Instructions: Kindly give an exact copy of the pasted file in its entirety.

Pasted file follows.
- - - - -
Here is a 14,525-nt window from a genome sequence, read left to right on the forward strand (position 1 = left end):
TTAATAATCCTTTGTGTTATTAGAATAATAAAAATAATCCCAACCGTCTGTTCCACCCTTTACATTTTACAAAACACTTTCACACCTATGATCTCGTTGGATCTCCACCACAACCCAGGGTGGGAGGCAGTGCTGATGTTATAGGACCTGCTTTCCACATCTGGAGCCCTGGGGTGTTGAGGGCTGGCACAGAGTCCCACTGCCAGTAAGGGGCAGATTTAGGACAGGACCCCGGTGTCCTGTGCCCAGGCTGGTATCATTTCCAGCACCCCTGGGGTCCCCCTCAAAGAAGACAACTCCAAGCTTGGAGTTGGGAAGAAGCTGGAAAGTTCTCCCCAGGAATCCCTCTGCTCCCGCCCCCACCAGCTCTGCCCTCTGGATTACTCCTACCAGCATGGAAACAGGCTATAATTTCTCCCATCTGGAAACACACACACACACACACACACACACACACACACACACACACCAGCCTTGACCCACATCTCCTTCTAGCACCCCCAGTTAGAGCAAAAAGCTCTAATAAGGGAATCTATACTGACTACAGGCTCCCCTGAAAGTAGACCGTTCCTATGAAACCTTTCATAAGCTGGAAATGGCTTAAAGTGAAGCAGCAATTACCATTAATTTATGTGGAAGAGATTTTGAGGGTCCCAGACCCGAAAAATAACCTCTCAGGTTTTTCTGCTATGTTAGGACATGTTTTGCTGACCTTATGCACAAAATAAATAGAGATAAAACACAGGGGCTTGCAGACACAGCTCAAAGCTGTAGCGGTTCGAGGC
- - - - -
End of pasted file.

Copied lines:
Here is a 14,525-nt window from a genome sequence, read left to right on the forward strand (position 1 = left end):
TTAATAATCCTTTGTGTTATTAGAATAATAAAAATAATCCCAACCGTCTGTTCCACCCTTTACATTTTACAAAACACTTTCACACCTATGATCTCGTTGGATCTCCACCACAACCCAGGGTGGGAGGCAGTGCTGATGTTATAGGACCTGCTTTCCACATCTGGAGCCCTGGGGTGTTGAGGGCTGGCACAGAGTCCCACTGCCAGTAAGGGGCAGATTTAGGACAGGACCCCGGTGTCCTGTGCCCAGGCTGGTATCATTTCCAGCACCCCTGGGGTCCCCCTCAAAGAAGACAACTCCAAGCTTGGAGTTGGGAAGAAGCTGGAAAGTTCTCCCCAGGAATCCCTCTGCTCCCGCCCCCACCAGCTCTGCCCTCTGGATTACTCCTACCAGCATGGAAACAGGCTATAATTTCTCCCATCTGGAAACACACACACACACACACACACACACACACACACACACACACCAGCCTTGACCCACATCTCCTTCTAGCACCCCCAGTTAGAGCAAAAAGCTCTAATAAGGGAATCTATACTGACTACAGGCTCCCCTGAAAGTAGACCGTTCCTATGAAACCTTTCATAAGCTGGAAATGGCTTAAAGTGAAGCAGCAATTACCATTAATTTATGTGGAAGAGATTTTGAGGGTCCCAGACCCGAAAAATAACCTCTCAGGTTTTTCTGCTATGTTAGGACATGTTTTGCTGACCTTATGCACAAAATAAATAGAGATAAAACACAGGGGCTTGCAGACACAGCTCAAAGCTGTAGCGGTTCGAGGC